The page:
2017-04-20 / Views

Compromise right for senior programs

our opinion

For the second time in four years, cuts are planned in services offered to senior citizens by Leelanau County. Why?

The reasons are relatively simple to pinpoint. They dovetail in many ways into the same equation threatening the future of Social Security and Medicaid — a growing number of users subsidized by fewer payers.

The analagy loses some validity in that the number of payers in a county program funded by property taxes remains relatively steady over time. But as more county residents climb above the magic age of 60 that makes them eligible through a federal mandate for services accorded older Americans, it also makes less sense to tax them more to pay for services they might otherwise afford.

Those are problems beyond the ability of county commissioners and officials to control. An easy answer to the latest Senior Services budget woes would be the raise the minimum age in the Older Americans Act, approved into law some 52 years ago, that empowers the federal government to distribute funds to states to help individuals age 60 and over. Grants received by Leelanau County set the minimum age requirement.

The age threshold may have made sense in 1965; not so much today. But upping the age to something more sensible, say 65, would take an act of Congress. Good luck.

The county budget shortfall has brought out a chorus of finger-pointers whose memory of the first round of cuts in 2012 is different than ours. In that case, the County Board was told by a former director that the Commission on Aging was carrying a $500,000 fund balance. A vote-approved millage in 2008 had overwhelmed the CoA with funding. Commissioners reckoned that the prudent step would be to lower the voter-approved property tax from 0.265-mill to 0.190-mill.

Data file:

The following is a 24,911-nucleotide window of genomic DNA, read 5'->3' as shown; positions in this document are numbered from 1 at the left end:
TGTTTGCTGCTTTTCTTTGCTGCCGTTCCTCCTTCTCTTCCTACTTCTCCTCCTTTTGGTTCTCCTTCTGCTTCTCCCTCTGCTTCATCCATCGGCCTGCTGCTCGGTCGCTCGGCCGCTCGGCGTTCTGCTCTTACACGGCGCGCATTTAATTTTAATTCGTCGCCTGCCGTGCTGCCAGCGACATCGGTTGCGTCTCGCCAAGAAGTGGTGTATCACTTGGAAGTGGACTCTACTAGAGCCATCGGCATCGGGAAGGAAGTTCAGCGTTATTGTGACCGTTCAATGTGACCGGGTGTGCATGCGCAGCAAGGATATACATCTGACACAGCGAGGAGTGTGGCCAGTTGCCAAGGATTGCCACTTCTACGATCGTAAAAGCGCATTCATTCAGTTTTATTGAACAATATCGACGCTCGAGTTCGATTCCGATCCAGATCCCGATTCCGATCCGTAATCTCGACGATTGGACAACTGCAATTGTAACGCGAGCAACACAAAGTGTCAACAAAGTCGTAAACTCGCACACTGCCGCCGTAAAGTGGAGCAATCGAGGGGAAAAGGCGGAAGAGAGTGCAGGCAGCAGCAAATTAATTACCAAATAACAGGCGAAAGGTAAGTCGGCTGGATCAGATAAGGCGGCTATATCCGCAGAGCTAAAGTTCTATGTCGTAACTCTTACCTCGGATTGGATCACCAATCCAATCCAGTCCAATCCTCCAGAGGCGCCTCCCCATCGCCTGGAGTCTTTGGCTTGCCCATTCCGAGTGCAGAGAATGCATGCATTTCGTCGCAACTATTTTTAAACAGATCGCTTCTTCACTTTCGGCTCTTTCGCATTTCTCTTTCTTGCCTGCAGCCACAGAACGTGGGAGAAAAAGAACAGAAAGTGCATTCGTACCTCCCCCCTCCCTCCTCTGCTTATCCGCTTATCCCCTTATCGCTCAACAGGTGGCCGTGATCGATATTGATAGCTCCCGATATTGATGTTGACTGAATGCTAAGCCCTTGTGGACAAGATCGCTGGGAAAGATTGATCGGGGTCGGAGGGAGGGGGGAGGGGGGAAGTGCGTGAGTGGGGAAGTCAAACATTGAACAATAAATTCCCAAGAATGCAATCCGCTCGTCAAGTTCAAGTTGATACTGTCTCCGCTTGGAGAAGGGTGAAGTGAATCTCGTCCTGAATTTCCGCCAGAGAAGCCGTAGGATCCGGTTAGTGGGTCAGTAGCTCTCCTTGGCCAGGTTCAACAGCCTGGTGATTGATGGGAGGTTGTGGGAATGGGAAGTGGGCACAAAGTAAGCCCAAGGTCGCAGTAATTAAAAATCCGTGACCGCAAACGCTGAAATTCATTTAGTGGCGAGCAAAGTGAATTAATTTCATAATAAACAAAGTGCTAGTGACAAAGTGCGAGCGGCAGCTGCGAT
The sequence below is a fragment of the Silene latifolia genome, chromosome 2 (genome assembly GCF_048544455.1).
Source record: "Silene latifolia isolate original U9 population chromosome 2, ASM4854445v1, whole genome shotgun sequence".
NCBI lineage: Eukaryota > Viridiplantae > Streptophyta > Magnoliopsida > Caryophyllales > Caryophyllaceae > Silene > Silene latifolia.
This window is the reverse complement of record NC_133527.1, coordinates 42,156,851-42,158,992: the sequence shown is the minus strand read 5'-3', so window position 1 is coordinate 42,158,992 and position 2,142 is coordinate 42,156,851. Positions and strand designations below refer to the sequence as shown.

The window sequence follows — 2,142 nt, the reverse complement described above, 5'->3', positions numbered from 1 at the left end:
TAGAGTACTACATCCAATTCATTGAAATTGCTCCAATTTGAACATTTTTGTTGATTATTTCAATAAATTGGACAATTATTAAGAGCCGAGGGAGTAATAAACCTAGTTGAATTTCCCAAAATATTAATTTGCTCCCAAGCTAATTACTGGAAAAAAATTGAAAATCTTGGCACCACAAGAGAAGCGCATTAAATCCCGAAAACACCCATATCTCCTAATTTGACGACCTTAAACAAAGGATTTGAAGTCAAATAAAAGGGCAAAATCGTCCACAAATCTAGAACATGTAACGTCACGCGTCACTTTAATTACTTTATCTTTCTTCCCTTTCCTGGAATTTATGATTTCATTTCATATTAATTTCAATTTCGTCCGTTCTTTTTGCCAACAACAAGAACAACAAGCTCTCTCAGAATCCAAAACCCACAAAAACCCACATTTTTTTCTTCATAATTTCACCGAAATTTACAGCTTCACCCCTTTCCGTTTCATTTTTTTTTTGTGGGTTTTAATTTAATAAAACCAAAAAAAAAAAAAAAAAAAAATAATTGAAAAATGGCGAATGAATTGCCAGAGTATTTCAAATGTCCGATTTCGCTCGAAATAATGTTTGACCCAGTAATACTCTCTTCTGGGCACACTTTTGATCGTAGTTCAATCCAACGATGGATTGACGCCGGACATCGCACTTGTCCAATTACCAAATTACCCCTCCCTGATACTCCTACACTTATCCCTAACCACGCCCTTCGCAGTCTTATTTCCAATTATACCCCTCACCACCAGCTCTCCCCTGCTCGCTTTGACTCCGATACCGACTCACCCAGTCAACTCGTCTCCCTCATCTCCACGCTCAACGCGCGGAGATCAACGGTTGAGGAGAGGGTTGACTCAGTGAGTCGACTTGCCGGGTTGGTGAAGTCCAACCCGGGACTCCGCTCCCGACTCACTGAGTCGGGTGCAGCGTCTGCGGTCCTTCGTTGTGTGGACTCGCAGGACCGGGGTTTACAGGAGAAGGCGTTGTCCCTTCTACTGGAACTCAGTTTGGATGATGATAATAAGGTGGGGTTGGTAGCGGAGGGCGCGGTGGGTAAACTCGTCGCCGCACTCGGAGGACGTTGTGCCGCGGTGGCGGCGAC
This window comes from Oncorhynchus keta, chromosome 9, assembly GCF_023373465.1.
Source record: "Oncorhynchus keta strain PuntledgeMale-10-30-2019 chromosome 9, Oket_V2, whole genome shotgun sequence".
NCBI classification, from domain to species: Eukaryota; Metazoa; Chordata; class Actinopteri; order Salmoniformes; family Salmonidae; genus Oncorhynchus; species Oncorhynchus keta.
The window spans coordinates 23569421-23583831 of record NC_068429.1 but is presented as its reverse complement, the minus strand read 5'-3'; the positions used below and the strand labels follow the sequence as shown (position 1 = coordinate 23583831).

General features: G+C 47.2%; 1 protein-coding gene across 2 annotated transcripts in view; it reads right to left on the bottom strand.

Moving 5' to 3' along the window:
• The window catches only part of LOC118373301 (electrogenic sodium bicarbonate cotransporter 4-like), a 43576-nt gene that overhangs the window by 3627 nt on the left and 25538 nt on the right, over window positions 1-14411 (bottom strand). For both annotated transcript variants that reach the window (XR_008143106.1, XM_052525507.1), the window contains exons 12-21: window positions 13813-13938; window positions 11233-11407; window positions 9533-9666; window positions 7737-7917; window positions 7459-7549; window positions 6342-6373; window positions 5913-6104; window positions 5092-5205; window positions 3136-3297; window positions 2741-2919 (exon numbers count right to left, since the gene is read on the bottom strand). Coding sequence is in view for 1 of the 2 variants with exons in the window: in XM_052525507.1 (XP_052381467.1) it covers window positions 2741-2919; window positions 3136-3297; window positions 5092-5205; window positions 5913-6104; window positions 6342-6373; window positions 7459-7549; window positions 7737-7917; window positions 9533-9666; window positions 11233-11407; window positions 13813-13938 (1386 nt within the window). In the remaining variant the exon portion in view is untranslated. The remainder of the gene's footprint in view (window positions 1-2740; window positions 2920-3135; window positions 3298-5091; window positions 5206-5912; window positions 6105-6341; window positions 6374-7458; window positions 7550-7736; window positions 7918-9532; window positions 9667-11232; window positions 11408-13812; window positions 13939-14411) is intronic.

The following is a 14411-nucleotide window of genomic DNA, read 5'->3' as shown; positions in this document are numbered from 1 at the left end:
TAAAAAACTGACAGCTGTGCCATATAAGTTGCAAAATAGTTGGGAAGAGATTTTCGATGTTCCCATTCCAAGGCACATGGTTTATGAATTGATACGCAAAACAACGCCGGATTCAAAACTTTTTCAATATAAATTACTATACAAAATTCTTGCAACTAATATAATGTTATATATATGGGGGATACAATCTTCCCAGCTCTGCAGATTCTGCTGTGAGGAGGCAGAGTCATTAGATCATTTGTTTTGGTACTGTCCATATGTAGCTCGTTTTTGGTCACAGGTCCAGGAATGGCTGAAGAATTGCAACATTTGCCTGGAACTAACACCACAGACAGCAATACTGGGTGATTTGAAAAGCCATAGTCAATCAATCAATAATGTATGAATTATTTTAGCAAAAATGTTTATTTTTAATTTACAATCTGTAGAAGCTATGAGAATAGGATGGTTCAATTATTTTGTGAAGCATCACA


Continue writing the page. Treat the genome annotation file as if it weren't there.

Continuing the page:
Then a special audit ordered to clear up financial disparities put the fund balance at about $350,000, which eroded more quickly than anticipated. Cuts were enacted in 2013, but services were restored after commissioners raised the rate to .275 mill on Winter 2014 taxes.

Voters renewed the property tax later that year at the 0.275-mill level.

The latest shortfall, however, is more structural in nature. Senior Services staff efforts, led by director April Missias, to spread word about the services offered by the county have been very successful — too successful, in fact, for property tax revenues to accommodate.

Also, the sheer number of people achieving the age of 60 in Leelanau County has been staggering. Fewer than 7,000 were counted in the 2010 Census, while an estimate put the number at 8,572 in 2015.

A new millage election can be scheduled for 2018 — too late to help in the present budget year.

It’s been a slow-moving problem that commissioners have known about for many months. When confronted last week, they compromised.

The board voted 4-2 to split a projected $130,000 Senior Services budget deficit in 2017 down the middle. Chair Will Bunek and commissioner Deb Rushton, perhaps the board’s most conservative members, were opposed. The county will anty up $65,000 from its fund reserve while ordering Ms. Missias to cut programs to cover the balance.

That won’t be easy. Seniors already receiving important services such as respite care, personal care, medication management and homemaking services will continue to be helped. However, a waiting list is being established for new enrollees.

Those programs are means-tested to ensure people receiving services cannot afford them on their own. But other programs, such a “half-off” dining program, are not means tested. We’ve been told they represent “only” 9 percent of Senior Service’s overall budget — but that budget has grown to more than $800,000.

We suggest means testing all programs, and perhaps doing away with the dining vouchers. They’ve been controversial. If a higher millage rate is truly needed — and we do expect such a request next year— then why not eliminate an optional program today?

As we stated, budget cuts in county senior programs dovetail problems being encounted at many levels in providing social programs. More discussions will ensue as to whether local, state or federal governments are best equipped to help their citizens.

For now, though, more funds are needed to continue servicing seniors. We support the $65,000 allocation from county reserves to continue senior programs.

Return to top